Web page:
The proposed wind farm off the coast of Delaware, and improvements the wind farm developer is offering to make to Fenwick Island State Park in return for access to the park for a transmitting station, were the main focus of the Friday, Dec. 6, Fenwick Island Town Council meeting.
After hearing the concerns from residents and calls for an independent organization to be formed in opposition to the wind farm and its associated projects, the town council approved a resolution asking to be included in any formal discussions of the projects going forward.
The resolution, which had been drawn up before the meeting, reads, in part: “The Council is concerned with the substation location in an environmentally sensitive area and desires input into any future revisions of the park plans, substation plans and wind farm plans.”
The Town, by way of the resolution, also “requests that all wind farms be located so they are not visible from the Town of Fenwick Island shorelines.
“We haven’t been sitting on our hands with regard to the wind farm and the park,” Mayor Eugene Langan told residents at the meeting. He said that the Town had let DNREC Secretary Shawn Garvin “know of our displeasure” regarding the issues at a meeting in early November, and that members of the Association of Coastal Towns had met with Garvin and with Gov. John Carney about it.
“He didn’t take a stand,” Langan said of Carney, adding that “he acted like he likes public-private partnerships.”
One request made by the coastal towns, however, has been granted: the comment period on the proposal made by Danish wind farm developer Ørsted for an estimated $18 million in improvements to the park has been extended to Jan. 15. (DNREC has emphasized that the comment period is for comments on the proposed park elements only, as construction of the wind farm itself is under federal jurisdiction.)
The resolution from the Town, asking to be included in any formal discussions of the projects, was approved unanimously.
Fenwick resident Janice Bortner read a prepared statement during the meeting in which she urged the council and fellow residents to take a strong stand against the wind farm and the park project.
“DNREC needs to hear a clear and unequivocal ‘No’ to any involvement of Ørsted in the Fenwick Island State Park,” Bortner said. “To be clear, I am not asking for a statement against renewable energy and I’m not saying DNREC can’t spend a little money to refresh the parking lot and bathrooms of Fenwick Island State Park or even make the entrance a bit safer.
“While we all acknowledge the need for clean renewable energy to curb global warming and sea-level rise, there is absolutely no reason whatsoever to destroy protected coastal wetlands in the process – the very ecosystem clean energy is intended to protect.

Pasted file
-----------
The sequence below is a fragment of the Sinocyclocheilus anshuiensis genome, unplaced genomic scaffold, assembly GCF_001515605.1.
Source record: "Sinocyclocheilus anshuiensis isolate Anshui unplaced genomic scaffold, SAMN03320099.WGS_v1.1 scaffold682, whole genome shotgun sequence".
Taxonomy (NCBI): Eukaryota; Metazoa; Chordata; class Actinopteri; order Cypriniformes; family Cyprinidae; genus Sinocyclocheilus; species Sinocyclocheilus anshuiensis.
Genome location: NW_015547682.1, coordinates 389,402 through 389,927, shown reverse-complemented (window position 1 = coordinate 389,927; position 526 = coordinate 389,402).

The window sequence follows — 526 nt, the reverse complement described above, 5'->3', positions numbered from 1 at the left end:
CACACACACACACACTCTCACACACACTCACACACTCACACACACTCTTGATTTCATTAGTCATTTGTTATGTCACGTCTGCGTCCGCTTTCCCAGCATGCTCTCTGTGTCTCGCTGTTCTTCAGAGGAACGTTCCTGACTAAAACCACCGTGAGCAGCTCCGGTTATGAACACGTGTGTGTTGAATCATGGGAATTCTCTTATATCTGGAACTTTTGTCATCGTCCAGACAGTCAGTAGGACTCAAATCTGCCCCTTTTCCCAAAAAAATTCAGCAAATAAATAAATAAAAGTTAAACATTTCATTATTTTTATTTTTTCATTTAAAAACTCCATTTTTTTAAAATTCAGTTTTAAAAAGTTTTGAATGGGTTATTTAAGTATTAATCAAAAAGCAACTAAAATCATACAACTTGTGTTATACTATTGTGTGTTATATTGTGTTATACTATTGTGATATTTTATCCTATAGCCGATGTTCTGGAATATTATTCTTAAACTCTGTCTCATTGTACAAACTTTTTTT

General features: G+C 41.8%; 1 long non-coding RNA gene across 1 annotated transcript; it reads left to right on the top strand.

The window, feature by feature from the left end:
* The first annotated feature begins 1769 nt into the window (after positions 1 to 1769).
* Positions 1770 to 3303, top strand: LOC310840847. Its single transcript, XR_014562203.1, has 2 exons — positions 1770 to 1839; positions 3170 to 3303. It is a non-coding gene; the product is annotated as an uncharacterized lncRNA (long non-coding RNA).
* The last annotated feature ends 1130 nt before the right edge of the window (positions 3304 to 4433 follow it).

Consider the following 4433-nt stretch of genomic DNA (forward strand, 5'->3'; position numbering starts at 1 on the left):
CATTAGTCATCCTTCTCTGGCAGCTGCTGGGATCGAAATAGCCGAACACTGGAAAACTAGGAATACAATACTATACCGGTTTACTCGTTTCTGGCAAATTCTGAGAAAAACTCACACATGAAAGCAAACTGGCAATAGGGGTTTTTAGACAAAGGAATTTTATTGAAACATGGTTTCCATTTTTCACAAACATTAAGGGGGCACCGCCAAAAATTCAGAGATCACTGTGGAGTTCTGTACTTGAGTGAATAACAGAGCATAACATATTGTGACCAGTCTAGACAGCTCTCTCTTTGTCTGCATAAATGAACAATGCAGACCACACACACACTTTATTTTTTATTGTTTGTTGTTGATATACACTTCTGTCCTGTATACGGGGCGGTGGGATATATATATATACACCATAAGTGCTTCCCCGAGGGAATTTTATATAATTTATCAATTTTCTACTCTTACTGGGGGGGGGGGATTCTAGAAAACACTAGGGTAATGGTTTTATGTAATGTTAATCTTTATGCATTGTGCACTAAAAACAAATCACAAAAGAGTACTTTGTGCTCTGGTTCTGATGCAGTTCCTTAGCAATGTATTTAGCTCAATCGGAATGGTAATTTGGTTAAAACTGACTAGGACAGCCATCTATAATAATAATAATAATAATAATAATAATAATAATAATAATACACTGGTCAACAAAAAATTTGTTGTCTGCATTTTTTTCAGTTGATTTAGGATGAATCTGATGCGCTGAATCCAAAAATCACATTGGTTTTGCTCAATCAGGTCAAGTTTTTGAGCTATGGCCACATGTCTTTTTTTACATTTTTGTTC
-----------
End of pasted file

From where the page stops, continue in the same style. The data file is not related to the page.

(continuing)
“There are many developed areas up and down the Maryland/Delaware coastline and few areas of undisturbed, protected coastal parkland. Ørsted’s industrial development has no place in Fenwick Island State Park,” Bortner said. “The bottom line is that Ørsted is an invasive species that we cannot let enter Fenwick Island State Park.”
Bortner also pointed to what she said are potential health risks from the transmission station, citing World Health Organization (WHO) studies indicating that electro-magnetic fields around transmission stations may be carcinogenic, “with a statistical augmentation of cancers and leukemias in both children and adults.
“Does anybody here want to test the World Health Organization’s observation by playing pickleball on top of the bunker emitting an electro-magnetic field or setting up a beach chair above a high voltage electric transmission cable?” Bortner asked.
Fenwick property owner Janet Dudley-Eshbach thanked the council for being proactive in the months since the proposals were announced.
“You’ve worked very diligently,” she said. “It’s been very stressful for all of you, and we’re greatly appreciative.”
Council Member Vicki Carmean said the time has come to reach out to Delaware’s Congressional delegation regarding the projects, since the wind farm must receive federal approvals in order to move forward.
“It’s time to reach higher” than state officials, Carmean said.
Langan asked Amy Kyle, newsletter editor for the Fenwick Island Society of Homeowners (FISH), whether that group might spearhead a watchdog group for the projects. Kyle said, “We’re a membership organization. We do our best to inform our members; we’re not really a lobbying organization.”
Kyle added that although “we have been more active” in informing residents about developments in the wind farm and park projects, “We’re not ready to take on a coordinating role.”
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